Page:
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article imageObama's BRAIN project ideas unveiled

By Tim Sandle     Dec 21, 2013 in Science
The U.S. National Institutes of Health has outlined the types of projects it intends to fund through the federal BRAIN Initiative, and is requesting applications. The project has proved controversial in some quarters due to its cost and expected benefits.
President Obama’s BRAIN Initiative was launched earlier this year (as Digital Journal reported). The project aims to generate a comprehensive picture of the human brain’s structure and function. The project is co-ordinated by the U.S. National Institutes of Health (NIH). The project has proved controversial with some scientists who claim that the costs involved will deliver few benefits and that the money could be better spent elsewhere (as the New York Times discussed at the time of the project's launch).
The BRAIN project is an acronym for Brain Research through Advancing Innovative Neurotechnologies. It has the goal of mapping the activity of every neuron in the human brain. This means, over time, a map would be produced of the approximately 100 billion neurons in the human brain.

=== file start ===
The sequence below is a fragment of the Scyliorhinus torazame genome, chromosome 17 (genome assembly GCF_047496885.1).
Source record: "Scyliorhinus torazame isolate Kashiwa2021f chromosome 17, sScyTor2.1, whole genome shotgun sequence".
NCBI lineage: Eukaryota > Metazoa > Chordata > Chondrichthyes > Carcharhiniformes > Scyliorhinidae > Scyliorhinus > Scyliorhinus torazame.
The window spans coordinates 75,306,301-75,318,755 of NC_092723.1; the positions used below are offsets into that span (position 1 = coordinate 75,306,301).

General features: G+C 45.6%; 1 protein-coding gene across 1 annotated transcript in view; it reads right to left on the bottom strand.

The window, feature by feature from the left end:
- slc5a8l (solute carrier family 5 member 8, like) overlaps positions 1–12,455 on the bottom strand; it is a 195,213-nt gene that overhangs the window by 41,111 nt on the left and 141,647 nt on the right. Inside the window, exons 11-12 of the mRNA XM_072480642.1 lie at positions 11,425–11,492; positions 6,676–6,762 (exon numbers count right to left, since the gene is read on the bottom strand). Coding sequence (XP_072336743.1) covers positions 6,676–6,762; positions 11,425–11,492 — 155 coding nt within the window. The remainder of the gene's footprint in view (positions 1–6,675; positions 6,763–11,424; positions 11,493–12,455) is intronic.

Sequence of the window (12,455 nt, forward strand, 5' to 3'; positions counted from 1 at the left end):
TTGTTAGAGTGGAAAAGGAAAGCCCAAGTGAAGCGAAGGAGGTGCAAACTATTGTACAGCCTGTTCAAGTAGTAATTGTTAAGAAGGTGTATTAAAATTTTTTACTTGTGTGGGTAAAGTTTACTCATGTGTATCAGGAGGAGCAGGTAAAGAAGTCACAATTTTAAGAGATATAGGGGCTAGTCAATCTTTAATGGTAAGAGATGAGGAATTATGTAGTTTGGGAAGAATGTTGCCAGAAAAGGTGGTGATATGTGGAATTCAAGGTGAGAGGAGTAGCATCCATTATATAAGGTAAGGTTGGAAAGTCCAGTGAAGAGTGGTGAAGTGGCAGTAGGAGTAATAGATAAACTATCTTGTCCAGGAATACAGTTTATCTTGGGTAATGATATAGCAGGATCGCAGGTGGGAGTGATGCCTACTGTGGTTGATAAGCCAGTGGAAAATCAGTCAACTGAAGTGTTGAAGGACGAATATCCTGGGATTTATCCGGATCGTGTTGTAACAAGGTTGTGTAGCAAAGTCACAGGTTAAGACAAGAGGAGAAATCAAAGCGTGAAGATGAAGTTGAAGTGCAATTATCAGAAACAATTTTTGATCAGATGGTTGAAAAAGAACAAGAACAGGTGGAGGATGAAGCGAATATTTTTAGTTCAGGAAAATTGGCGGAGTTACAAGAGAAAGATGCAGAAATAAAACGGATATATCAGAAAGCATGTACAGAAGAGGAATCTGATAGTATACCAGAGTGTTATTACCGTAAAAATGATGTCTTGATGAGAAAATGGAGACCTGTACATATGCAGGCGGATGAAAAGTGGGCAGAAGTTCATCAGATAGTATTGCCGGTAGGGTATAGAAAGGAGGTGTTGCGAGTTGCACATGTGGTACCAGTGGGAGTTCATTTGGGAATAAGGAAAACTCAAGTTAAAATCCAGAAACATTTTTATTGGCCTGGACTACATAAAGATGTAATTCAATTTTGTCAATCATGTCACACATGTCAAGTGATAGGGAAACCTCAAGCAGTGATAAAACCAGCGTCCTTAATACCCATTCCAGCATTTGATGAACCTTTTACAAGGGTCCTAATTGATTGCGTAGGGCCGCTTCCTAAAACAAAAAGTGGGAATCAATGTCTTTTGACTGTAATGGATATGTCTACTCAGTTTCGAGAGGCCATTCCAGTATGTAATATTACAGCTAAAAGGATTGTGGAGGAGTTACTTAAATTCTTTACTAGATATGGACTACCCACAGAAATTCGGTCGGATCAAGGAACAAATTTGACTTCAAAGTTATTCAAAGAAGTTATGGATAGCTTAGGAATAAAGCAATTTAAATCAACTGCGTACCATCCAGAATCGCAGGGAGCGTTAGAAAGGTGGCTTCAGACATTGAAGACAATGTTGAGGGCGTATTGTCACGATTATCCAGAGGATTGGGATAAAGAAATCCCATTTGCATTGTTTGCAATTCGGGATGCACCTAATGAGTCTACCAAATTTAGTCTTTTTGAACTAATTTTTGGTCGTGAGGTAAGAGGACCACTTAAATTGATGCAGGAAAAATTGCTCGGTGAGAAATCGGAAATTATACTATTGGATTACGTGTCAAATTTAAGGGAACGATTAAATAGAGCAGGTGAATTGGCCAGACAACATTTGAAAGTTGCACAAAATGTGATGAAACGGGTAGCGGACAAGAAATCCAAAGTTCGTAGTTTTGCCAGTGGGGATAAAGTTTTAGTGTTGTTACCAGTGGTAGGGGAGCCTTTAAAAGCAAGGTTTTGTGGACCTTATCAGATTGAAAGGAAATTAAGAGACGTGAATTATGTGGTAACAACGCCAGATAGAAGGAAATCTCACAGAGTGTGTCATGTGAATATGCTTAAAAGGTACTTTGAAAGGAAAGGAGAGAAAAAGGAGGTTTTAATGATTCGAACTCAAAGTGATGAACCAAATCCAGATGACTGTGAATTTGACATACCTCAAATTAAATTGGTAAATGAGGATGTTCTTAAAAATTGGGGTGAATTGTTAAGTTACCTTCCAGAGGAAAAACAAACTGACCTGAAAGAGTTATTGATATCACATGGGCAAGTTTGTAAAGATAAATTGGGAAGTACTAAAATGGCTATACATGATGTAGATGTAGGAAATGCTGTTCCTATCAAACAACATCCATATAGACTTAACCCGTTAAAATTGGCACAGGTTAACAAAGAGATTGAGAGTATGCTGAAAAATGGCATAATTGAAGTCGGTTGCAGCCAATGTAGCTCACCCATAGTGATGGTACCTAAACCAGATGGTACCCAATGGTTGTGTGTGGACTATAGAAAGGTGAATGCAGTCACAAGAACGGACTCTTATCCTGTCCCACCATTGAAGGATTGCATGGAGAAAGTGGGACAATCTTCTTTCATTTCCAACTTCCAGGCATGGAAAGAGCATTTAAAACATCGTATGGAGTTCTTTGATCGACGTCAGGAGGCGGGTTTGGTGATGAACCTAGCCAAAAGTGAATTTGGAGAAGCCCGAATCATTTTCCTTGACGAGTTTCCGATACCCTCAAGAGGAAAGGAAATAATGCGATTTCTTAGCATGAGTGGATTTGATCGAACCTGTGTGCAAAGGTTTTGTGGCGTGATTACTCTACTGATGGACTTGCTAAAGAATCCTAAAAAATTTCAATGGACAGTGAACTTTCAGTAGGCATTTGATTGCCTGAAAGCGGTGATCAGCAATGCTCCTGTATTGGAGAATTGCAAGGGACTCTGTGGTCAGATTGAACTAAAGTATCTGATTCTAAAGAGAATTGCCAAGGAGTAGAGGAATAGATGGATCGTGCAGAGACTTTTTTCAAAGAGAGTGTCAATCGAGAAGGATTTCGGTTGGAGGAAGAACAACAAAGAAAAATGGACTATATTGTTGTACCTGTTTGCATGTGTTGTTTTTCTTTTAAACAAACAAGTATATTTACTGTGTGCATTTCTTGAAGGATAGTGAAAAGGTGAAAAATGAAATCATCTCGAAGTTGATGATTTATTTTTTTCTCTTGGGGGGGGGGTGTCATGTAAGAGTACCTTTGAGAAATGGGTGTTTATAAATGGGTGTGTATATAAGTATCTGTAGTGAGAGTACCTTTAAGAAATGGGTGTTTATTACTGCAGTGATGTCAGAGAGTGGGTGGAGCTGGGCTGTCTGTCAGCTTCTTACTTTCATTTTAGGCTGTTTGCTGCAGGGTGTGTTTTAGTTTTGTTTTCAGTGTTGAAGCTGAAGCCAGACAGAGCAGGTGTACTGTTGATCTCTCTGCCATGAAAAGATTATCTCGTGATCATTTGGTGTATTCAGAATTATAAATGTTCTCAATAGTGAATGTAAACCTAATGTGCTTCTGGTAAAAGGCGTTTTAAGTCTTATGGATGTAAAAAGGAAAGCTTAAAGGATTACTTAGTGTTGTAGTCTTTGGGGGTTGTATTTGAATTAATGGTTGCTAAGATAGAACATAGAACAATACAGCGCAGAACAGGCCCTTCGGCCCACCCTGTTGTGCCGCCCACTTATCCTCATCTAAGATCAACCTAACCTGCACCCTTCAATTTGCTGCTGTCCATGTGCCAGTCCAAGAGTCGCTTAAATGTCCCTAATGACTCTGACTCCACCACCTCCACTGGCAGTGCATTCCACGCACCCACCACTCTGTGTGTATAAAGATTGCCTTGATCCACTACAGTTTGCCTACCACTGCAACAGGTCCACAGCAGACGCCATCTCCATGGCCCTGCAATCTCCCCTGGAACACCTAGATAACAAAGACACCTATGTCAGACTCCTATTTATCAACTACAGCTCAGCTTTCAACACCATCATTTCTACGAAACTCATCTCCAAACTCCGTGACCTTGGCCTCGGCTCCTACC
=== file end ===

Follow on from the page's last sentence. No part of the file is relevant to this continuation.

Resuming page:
This week the NIH announced requests for applications from scientific institutions in relation to five “high-priority” research areas outlined by a planning committee earlier this year. These priority areas include technology and methods development to enable a better understanding of the human brain — from studying individual neurons to imaging the entire organ.
It will be interesting to see how the research progresses and what the implications of the research findings are. Digital Journal will report on the major findings in 2014.
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